Rising star Raye is just getting started: Exclusive Fault shoot and interview

At just 19, South London songstress Raye is setting her sights on world domination. Featured on BBC Music’s Sound Of 2017 list – which aims to predict the most exciting new musicians of the year – the Brit School alumni’s distinctive, sultry vocals has won her collaborations with big name artists such as Nas, Stormzy and Charli XCX, the latter of whom co-wrote Raye’s breakthrough single ‘I, U, Us’.

Now signed to Polydor, Raye will be touring a number of UK festivals this year, including Parklife, Lovebox and V Festival. We spoke to the rising star about her musical influences, overcoming her fears, why guilty pleasures can be cool, and shooting for the stars.

Growing up in a music-loving family, was your decision to pursue a music career based more on nurture or nature?

I’d probably say both. All my sisters can sing, maybe it’s genetic, but also nurture because it [music] was always around me growing up. Being able to perform is a recent revelation; I’ve always had it in me but I’ve never quite been able to go for it. When I was doing my first support gig maybe one or two years ago, I was very much by the microphone, a bit scared of the stage and using the space. But I recently had a revelation that I could be myself. I think now, when I’m on stage, I really am myself.

Shirt – House of Sunny @ Utter Couture boutique / Jacket – Teatum Jones


Who do you look to for inspiration and influence musically?

I’m part African, I’m part Swiss and then British and I guess I’ve grown up hearing lots and lots of different styles and types [of music]. I think I take a lot from my African roots – I’m a quarter Ghanaian – and I was always brought up listening to gospel church music, but being from Ghana it always had these amazing afrobeats. I grew up listening to a lot of empowered, really proficient female songwriters: Natasha Bedingfield, Nelly Furtado, Jill Scott, Nina Simone. I had a really healthy dose growing up, but those were the things I latched on to most.

How would you describe your creative process?

I’ve been writing for quite a while. Five or six years full-time almost. I don’t like to have specific habits; I think the lyrics are very important, I like a strong lyric to come in with. Often, before I get to the session, however I’m travelling there, I’ll just do a little brainstorm before I get in, log some lyric and melody ideas, I’ll record some voice notes. My phone is all clogged up with voice notes and lyric ideas! Usually, I just go in, meet the people and present my ideas. It’s good to come prepared.

Shirt – House of Sunny @ Utter Couture boutique

You’ve collaborated with some amazing artists – Stormzy, Nas, Jonas Blue, Jax Jones and Charli XCX. How did these collabs come about?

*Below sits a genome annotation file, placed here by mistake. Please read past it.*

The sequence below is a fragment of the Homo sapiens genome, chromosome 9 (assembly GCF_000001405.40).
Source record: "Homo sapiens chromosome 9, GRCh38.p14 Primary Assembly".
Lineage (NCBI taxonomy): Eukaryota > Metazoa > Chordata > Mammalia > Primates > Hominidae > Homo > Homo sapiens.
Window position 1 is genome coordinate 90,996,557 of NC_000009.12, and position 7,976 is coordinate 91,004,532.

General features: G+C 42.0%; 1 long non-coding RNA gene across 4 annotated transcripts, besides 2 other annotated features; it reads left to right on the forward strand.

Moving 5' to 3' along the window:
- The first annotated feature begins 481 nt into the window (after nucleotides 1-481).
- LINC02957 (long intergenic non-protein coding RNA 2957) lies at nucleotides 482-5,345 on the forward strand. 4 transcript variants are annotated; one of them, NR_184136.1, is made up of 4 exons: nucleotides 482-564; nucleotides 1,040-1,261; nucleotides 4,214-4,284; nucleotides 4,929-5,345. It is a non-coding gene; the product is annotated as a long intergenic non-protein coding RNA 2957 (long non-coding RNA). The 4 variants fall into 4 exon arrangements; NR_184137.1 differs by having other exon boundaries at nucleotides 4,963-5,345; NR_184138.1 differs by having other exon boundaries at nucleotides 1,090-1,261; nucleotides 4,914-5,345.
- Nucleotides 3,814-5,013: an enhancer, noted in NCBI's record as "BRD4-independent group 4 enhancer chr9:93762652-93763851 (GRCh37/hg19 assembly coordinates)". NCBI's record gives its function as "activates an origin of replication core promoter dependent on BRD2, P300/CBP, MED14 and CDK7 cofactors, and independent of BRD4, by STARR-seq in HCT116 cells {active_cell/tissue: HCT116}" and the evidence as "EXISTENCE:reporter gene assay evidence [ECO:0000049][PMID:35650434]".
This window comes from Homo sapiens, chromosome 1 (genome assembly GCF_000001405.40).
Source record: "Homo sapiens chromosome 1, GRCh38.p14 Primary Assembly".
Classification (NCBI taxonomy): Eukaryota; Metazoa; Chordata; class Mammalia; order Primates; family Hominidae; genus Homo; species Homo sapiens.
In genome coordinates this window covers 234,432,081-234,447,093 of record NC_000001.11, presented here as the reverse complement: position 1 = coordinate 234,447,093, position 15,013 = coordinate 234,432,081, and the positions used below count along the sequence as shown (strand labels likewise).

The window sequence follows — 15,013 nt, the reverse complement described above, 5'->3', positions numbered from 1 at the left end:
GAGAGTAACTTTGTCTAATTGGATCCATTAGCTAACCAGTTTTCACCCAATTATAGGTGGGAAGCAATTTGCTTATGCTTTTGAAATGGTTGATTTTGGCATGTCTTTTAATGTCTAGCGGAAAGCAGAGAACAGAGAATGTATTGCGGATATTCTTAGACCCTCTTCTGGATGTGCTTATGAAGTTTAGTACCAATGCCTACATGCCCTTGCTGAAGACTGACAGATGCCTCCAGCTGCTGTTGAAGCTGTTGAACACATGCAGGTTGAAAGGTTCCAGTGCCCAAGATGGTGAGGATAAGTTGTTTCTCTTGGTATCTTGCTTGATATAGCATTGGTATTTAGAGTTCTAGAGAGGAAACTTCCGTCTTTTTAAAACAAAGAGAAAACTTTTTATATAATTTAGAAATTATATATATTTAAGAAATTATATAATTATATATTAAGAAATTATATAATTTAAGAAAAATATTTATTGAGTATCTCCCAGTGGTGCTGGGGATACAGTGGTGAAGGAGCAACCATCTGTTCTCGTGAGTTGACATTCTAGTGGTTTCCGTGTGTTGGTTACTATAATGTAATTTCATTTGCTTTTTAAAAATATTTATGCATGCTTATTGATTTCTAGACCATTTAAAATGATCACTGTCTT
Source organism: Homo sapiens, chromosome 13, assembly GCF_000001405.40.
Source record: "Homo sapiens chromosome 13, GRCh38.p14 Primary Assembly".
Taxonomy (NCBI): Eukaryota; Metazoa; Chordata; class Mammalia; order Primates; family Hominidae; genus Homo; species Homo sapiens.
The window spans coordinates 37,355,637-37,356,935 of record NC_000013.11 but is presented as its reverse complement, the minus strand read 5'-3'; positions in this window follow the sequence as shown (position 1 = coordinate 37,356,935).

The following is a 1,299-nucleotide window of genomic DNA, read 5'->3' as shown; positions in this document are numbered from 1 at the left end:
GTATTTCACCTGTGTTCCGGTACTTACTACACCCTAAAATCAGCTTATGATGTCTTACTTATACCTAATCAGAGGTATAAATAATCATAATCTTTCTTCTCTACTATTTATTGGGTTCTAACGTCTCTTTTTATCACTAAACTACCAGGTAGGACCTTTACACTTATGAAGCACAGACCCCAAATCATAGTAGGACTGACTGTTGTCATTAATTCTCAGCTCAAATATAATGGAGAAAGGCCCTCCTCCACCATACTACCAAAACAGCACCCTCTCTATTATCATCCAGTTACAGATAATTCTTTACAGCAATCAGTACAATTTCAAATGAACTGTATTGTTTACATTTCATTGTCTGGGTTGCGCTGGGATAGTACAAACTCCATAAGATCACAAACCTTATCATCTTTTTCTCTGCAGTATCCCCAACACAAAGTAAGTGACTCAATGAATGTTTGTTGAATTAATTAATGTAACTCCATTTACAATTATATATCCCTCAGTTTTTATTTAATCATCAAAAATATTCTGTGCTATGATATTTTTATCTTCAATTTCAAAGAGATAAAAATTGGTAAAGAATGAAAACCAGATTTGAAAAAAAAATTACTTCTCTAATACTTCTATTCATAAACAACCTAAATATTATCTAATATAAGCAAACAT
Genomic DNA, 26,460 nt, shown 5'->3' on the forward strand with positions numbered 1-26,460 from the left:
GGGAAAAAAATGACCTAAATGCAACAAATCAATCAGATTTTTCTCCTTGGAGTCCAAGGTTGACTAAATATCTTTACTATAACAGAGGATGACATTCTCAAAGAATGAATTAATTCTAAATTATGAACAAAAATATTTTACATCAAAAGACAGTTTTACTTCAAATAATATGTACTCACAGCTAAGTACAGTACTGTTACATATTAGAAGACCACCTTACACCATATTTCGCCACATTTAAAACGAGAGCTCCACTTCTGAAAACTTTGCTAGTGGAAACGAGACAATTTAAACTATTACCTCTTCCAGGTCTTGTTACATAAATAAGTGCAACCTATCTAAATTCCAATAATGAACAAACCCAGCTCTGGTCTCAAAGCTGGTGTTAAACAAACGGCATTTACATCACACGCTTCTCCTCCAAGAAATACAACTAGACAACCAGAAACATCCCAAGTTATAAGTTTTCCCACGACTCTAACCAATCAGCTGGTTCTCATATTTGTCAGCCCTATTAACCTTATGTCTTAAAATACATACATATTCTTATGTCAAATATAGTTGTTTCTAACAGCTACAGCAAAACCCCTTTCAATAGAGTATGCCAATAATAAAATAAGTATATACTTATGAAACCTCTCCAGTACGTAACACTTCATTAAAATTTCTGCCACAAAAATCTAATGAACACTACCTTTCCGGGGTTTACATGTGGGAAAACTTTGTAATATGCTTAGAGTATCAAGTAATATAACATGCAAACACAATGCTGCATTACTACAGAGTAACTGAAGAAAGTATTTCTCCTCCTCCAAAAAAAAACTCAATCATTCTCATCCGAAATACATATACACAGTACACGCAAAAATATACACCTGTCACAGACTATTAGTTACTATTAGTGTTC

Most of them were just being in the right place at the right time, honestly. This whole thing is just a bit of luck and hard work. I just thought to myself when I was a kid, if I’m in the studio enough and I meet people, then I’ll start to open doors for myself – and that’s exactly what kind of happened. With Charli, I became really good mates with her after we had sessions together and then she wanted to do more and ended up directing my music video for me.

You write a lot of your own material. Would you say your songs are predominantly autobiographical?

Most of them. I do act like an over dramatic 19-year-old girl, I over-exaggerate everything, but the songs are about dramatisations. Exaggerations of small issues. They’re mostly very personal and real to me.

Jacket – Teatum Jones


At your recent headline show at Heaven, you performed Britney’s Womaniser. Do you have any other guilty pleasures you love to listen to?

I’ve got hundreds, loads! You know what I really love? ‘Birthday’ by Katy Perry! I put it on when I’m doing my washing in the house. I love guilty pleasures; there’s so much naughty pop music that’s “not cool” to listen to but that’s why I wanted to do ‘Womaniser’ because I could dance round my living room to it. For weeks on end I’ve wanted nothing more than to do my own little karaoke version of it on stage, it was really fun. I did get a lot of stick for wanting to put that in from my management. I think it’s actually cool when you’re not trying to do something, you’re just having fun. On stage, that’s what it’s all about for me. You just want to have fun and you want people to have fun with you.

Do you have any pre-show rituals to psych yourself up before you go on stage?

I get ready, have my honey and lemon and then I just jump around really. We put a playlist on and just go a bit wild, American rap vibes, massively turn up. Before you go on stage, you need to feel like, “I’m the shit,” even though you’re not. I listen to JME, Giggs, Stormzy – just the big UK grime stuff before I go on stage.

Robe – Felder Felder / Dress – Just Hype

What’s your career goal? The feeling you’ll have when you know you’ve ‘made it’?

I have the biggest dreams. I really wanna achieve world bloody domination! I just wanna be a massive artist and I want everybody to play my songs. I know this is a really weird thing for a British artist to say because we’re so humble over here; you don’t say those things, it’s not cool, you know? Your Katy Perrys, your Taylor Swifts and Rihannas – they’re on the next level. I wanna reach that. I mean I’m 19 and if I work bloody hard enough, who knows?

What is your FAULT?

I can be very impatient. When you’re writing songs every day, there’s so many that never come out. [New song ‘The Line’] was written two years ago and it’s only just come out! I really do have to learn to be patient.

Raye’s new track THE LINE is out today. Find it here: https://raye.lnk.to/TheLinePR

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Words: Aimee Phillips

Photography: Ashleigh Nayomi

Styling: Edith Walker Millwood

Make-Up: Abbie May using Inglot

Hair: Nick Peters @ Eighteen Management